> > I tried to fit some models with effect of type also varying over subjects, because I thought this would make sense intuitively (some people will be very good at noconflict, but very bad at conflict; others will be good at both), but then I consistently get correlations between random effects of -1, which I thought was an indication of convergence problems, so I left this term out.
>
> > I have read about the different estimation approaches used in GLMM's and I've noticed experts recommend not using PQL. So I will now focus on Laplace and GHQ (I knew this was possible in glmer, but did not know how much nAGQ should be, therefore I also used glmmML). nAGQ 7 and 9 gives almost completely the same results, but they differ a bit from laplace:
>
> > Generalized linear mixed model fit by the adaptive Gaussian Hermite
> > approximation
> > Formula: accuracy ~ f_power * f_type + (1 | f_subject)
> > ? Data: syllogisms
> > ? AIC ? BIC logLik deviance
> > ?441.5 473.2 -213.7 ? ?427.5
> > Random effects:
> > ?Groups ? ?Name ? ? ? ?Variance Std.Dev.
> > ?f_subject (Intercept) 4.7286 ? 2.1745 Number of obs: 688, groups:
> > f_subject, 86
> >
> > Fixed effects:
> > ? ? ? ? ? ? ? ? ? ? ? ? ? ? Estimate Std. Error z value Pr(>|z|)
> > (Intercept) ? ? ? ? ? ? ? ? ?1.470526 ? 0.493530 ? 2.980 ?0.00289 **
> > f_powerhp ? ? ? ? ? ? ? ? ? ?0.124439 ? 0.690869 ? 0.180 ?0.85706
> > f_powerlow ? ? ? ? ? ? ? ? ? 2.020807 ? 0.833203 ? 2.425 ?0.01529 *
> > f_typenoconflict ? ? ? ? ? ? 3.267835 ? 0.643001 ? 5.082 3.73e-07 ***
> > f_powerhp:f_typenoconflict ? 0.219783 ? 0.927490 ? 0.237 ?0.81268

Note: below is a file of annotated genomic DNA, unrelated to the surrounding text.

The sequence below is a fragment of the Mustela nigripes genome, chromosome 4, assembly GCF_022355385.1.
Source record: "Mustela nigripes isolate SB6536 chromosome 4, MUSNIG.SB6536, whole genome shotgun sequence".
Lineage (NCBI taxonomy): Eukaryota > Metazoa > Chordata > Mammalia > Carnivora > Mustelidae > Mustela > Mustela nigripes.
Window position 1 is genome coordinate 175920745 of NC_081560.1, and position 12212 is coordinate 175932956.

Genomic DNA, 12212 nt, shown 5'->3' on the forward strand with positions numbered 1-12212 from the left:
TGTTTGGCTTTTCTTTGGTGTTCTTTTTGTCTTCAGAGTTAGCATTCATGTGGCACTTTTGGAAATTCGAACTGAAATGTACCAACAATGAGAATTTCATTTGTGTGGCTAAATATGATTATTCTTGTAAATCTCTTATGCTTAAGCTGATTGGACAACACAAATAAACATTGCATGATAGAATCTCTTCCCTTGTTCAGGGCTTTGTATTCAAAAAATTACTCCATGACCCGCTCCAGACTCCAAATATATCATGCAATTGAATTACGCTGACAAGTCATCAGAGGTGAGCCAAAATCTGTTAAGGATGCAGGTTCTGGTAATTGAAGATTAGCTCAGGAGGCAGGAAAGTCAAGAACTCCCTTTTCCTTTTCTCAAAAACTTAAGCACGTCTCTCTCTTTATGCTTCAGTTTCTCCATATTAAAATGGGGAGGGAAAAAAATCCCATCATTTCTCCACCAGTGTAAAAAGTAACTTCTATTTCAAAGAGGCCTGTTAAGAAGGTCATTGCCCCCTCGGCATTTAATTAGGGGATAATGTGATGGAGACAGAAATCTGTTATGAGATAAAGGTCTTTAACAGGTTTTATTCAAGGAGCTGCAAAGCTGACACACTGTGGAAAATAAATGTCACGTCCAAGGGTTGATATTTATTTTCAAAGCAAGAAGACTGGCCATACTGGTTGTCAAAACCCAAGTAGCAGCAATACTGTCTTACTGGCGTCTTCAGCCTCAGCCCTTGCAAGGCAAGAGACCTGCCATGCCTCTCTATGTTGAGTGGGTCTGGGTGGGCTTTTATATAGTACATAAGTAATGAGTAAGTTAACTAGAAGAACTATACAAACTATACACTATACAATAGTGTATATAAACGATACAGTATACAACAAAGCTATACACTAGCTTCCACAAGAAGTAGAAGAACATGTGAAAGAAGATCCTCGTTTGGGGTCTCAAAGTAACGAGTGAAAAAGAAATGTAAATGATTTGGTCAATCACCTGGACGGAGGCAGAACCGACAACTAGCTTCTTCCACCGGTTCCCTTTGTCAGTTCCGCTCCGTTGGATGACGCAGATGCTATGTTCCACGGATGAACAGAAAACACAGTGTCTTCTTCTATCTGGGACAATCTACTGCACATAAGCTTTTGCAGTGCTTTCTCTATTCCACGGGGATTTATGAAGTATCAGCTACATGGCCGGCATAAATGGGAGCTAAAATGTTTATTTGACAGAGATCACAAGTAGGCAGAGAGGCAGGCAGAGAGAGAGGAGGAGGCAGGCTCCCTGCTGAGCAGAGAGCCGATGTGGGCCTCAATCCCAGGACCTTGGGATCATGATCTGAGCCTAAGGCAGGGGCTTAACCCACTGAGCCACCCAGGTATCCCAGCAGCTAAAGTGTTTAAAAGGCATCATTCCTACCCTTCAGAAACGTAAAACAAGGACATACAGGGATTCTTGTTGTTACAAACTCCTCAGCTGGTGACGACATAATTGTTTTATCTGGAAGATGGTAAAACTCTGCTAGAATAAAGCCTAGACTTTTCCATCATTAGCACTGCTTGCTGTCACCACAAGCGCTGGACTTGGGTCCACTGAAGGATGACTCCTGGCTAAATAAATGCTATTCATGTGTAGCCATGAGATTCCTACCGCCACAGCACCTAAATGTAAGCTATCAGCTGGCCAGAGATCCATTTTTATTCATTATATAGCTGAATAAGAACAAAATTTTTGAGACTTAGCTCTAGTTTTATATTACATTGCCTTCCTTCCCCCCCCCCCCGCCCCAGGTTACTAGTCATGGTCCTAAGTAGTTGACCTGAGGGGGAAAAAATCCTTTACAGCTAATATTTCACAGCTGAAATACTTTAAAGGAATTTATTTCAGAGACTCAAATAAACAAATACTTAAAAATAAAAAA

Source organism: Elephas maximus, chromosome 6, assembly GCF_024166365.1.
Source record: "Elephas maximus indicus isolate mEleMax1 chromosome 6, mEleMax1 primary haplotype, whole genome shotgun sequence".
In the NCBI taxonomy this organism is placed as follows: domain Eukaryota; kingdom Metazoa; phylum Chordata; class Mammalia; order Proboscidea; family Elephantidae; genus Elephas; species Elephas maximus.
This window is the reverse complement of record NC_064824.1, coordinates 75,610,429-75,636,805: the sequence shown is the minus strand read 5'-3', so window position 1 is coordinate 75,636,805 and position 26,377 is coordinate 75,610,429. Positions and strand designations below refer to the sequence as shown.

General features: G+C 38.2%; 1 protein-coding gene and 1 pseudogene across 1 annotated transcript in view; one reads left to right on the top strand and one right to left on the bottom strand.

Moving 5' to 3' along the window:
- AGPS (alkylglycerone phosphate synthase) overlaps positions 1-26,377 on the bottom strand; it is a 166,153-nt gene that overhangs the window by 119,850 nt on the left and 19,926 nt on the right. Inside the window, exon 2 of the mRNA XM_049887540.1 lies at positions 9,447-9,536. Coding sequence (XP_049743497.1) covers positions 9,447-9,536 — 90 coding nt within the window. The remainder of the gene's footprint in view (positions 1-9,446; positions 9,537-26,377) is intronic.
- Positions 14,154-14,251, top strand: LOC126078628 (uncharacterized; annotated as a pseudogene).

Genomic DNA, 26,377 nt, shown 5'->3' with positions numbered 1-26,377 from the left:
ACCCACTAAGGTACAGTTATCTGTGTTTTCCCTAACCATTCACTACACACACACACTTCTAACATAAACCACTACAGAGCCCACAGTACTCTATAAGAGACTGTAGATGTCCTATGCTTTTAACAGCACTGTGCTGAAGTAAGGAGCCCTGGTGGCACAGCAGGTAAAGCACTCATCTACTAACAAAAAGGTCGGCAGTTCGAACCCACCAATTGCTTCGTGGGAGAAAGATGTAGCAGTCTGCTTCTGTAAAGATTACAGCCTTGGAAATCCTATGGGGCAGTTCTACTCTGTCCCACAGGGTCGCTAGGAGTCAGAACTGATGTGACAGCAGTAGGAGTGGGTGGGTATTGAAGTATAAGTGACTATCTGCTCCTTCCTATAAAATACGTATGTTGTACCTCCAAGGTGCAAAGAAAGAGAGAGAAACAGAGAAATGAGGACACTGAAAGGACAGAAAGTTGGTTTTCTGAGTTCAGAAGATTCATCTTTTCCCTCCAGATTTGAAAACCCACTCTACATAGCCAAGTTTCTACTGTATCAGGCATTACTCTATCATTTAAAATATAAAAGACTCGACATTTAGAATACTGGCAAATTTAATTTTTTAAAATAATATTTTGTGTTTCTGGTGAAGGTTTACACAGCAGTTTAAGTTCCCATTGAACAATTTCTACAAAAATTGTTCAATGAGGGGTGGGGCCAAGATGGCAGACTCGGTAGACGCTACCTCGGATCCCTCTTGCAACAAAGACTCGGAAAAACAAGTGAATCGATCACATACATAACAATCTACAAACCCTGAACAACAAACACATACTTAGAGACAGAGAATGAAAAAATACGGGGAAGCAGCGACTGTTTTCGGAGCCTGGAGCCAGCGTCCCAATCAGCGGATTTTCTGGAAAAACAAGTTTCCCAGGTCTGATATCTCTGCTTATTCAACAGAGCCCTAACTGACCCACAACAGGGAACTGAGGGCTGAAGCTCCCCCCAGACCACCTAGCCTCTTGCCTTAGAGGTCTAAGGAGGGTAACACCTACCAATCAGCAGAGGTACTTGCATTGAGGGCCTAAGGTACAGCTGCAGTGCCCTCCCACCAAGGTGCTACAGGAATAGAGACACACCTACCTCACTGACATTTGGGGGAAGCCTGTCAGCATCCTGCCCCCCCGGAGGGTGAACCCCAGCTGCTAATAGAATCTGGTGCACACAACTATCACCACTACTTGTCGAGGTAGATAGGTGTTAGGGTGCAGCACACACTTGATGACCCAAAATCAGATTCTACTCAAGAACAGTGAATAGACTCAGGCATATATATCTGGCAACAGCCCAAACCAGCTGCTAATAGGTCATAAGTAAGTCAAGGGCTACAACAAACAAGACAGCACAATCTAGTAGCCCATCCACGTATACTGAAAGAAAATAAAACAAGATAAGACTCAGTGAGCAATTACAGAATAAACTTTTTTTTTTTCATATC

> > f_powerlow:f_typenoconflict -0.005484 ? 1.455748 ?-0.004 ?0.99699
>
> > and
>
> > Generalized linear mixed model fit by the Laplace approximation
> > Formula: accuracy ~ f_power * f_type + (1 | f_subject)
> > ? Data: syllogisms
> > ?AIC ? BIC logLik deviance
> > ?406 437.7 ? -196 ? ? ?392
> > Random effects:
> > ?Groups ? ?Name ? ? ? ?Variance Std.Dev.
> > ?f_subject (Intercept) 4.9968 ? 2.2353 Number of obs: 688, groups:
> > f_subject, 86
>
> > Fixed effects:
> > ? ? ? ? ? ? ? ? ? ? ? ? ? ?Estimate Std. Error z value Pr(>|z|)
> > (Intercept) ? ? ? ? ? ? ? ? ?1.50745 ? ?0.50507 ? 2.985 ?0.00284 **
> > f_powerhp ? ? ? ? ? ? ? ? ? ?0.13083 ? ?0.70719 ? 0.185 ?0.85323
> > f_powerlow ? ? ? ? ? ? ? ? ? 2.04121 ? ?0.85308 ? 2.393 ?0.01672 *
> > f_typenoconflict ? ? ? ? ? ? 3.28715 ? ?0.64673 ? 5.083 3.72e-07 ***
> > f_powerhp:f_typenoconflict ? 0.21680 ? ?0.93165 ? 0.233 ?0.81599
> > f_powerlow:f_typenoconflict -0.01199 ? ?1.45807 ?-0.008 ?0.99344
>
> In these cases the fits using adaptive Gauss-Hermite quadrature are considered more reliable. It's actually a good thing that the results from aGHQ and the Laplace approximation are similar. They should be.
>
> > I don't really know what criterion I should use to choose between models. Are any of the two actually useful, or are my data not fit for this kind of analysis? Is there another kind of analysis I could try?
>
> I would be concerned about the very high estimated standard error of the random effects for subject. You may be able to draw conclusions about the power treatment and the type of question but I wouldn't be terribly confident of the results. Others reading the list may have better suggestions than I can provide.
>
> > Thanks a lot for your time. I also think I understand the comment on
> > the random effects :)
> >
> > -----Original Message-----
> > From: dmbates at gmail.com [mailto:dmbates at gmail.com] <dmbates at gmail.com]> On Behalf Of
> > Douglas Bates
> > Sent: Saturday 19 March 2011 10:02 AM
> > To: David Duffy
> > Cc: Franssens, Samuel; r-sig-mixed-models at r-project.org
> > Subject: Re: [R-sig-ME] generalized mixed linear models, glmmPQL and GLMER give very different results that both do not fit the data well...
> >
> > On Fri, Mar 18, 2011 at 9:54 PM, David Duffy <davidD at qimr.edu.au> wrote:
> >> On Fri, 18 Mar 2011, Franssens, Samuel wrote:
> >>
> >>> Hi,
> >>>
> >>> I have the following type of data: 86 subjects in three independent